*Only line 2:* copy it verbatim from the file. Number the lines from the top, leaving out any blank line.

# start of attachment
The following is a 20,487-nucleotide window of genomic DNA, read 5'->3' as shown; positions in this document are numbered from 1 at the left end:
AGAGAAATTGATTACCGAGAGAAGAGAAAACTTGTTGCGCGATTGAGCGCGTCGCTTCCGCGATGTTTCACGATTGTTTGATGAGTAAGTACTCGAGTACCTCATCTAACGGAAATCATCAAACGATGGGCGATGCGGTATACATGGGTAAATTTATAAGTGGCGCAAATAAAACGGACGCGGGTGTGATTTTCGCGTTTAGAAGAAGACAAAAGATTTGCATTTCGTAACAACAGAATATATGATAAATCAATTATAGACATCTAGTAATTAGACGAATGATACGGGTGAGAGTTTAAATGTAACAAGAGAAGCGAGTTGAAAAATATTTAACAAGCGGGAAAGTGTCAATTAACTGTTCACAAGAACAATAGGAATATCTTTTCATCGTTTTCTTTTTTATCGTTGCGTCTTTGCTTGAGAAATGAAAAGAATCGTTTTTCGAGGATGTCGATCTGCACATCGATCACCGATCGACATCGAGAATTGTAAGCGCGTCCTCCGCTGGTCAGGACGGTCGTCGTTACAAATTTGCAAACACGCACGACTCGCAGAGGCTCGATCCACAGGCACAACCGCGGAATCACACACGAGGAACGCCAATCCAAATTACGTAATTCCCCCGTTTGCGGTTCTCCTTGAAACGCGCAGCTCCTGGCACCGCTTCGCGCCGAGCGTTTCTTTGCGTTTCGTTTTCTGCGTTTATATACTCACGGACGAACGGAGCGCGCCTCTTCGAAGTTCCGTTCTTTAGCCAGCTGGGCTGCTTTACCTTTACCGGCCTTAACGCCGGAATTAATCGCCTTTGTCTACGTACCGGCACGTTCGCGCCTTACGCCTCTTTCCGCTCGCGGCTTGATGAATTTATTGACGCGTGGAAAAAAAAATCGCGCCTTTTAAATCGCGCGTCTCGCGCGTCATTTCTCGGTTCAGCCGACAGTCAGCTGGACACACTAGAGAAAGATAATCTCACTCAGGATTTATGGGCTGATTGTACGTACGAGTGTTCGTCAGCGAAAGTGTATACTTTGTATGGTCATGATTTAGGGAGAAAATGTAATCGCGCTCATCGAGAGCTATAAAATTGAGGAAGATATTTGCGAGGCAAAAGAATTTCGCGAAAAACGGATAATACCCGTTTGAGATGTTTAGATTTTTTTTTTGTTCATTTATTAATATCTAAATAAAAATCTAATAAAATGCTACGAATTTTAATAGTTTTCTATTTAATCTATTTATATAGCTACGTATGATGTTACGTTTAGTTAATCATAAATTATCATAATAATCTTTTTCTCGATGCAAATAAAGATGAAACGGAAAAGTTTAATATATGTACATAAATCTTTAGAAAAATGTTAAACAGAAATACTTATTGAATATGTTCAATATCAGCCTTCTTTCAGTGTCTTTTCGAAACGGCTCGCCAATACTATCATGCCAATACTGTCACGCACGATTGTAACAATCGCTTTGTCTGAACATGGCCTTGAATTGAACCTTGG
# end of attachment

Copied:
AGAGAAATTGATTACCGAGAGAAGAGAAAACTTGTTGCGCGATTGAGCGCGTCGCTTCCGCGATGTTTCACGATTGTTTGATGAGTAAGTACTCGAGTACCTCATCTAACGGAAATCATCAAACGATGGGCGATGCGGTATACATGGGTAAATTTATAAGTGGCGCAAATAAAACGGACGCGGGTGTGATTTTCGCGTTTAGAAGAAGACAAAAGATTTGCATTTCGTAACAACAGAATATATGATAAATCAATTATAGACATCTAGTAATTAGACGAATGATACGGGTGAGAGTTTAAATGTAACAAGAGAAGCGAGTTGAAAAATATTTAACAAGCGGGAAAGTGTCAATTAACTGTTCACAAGAACAATAGGAATATCTTTTCATCGTTTTCTTTTTTATCGTTGCGTCTTTGCTTGAGAAATGAAAAGAATCGTTTTTCGAGGATGTCGATCTGCACATCGATCACCGATCGACATCGAGAATTGTAAGCGCGTCCTCCGCTGGTCAGGACGGTCGTCGTTACAAATTTGCAAACACGCACGACTCGCAGAGGCTCGATCCACAGGCACAACCGCGGAATCACACACGAGGAACGCCAATCCAAATTACGTAATTCCCCCGTTTGCGGTTCTCCTTGAAACGCGCAGCTCCTGGCACCGCTTCGCGCCGAGCGTTTCTTTGCGTTTCGTTTTCTGCGTTTATATACTCACGGACGAACGGAGCGCGCCTCTTCGAAGTTCCGTTCTTTAGCCAGCTGGGCTGCTTTACCTTTACCGGCCTTAACGCCGGAATTAATCGCCTTTGTCTACGTACCGGCACGTTCGCGCCTTACGCCTCTTTCCGCTCGCGGCTTGATGAATTTATTGACGCGTGGAAAAAAAAATCGCGCCTTTTAAATCGCGCGTCTCGCGCGTCATTTCTCGGTTCAGCCGACAGTCAGCTGGACACACTAGAGAAAGATAATCTCACTCAGGATTTATGGGCTGATTGTACGTACGAGTGTTCGTCAGCGAAAGTGTATACTTTGTATGGTCATGATTTAGGGAGAAAATGTAATCGCGCTCATCGAGAGCTATAAAATTGAGGAAGATATTTGCGAGGCAAAAGAATTTCGCGAAAAACGGATAATACCCGTTTGAGATGTTTAGATTTTTTTTTTGTTCATTTATTAATATCTAAATAAAAATCTAATAAAATGCTACGAATTTTAATAGTTTTCTATTTAATCTATTTATATAGCTACGTATGATGTTACGTTTAGTTAATCATAAATTATCATAATAATCTTTTTCTCGATGCAAATAAAGATGAAACGGAAAAGTTTAATATATGTACATAAATCTTTAGAAAAATGTTAAACAGAAATACTTATTGAATATGTTCAATATCAGCCTTCTTTCAGTGTCTTTTCGAAACGGCTCGCCAATACTATCATGCCAATACTGTCACGCACGATTGTAACAATCGCTTTGTCTGAACATGGCCTTGAATTGAACCTTGG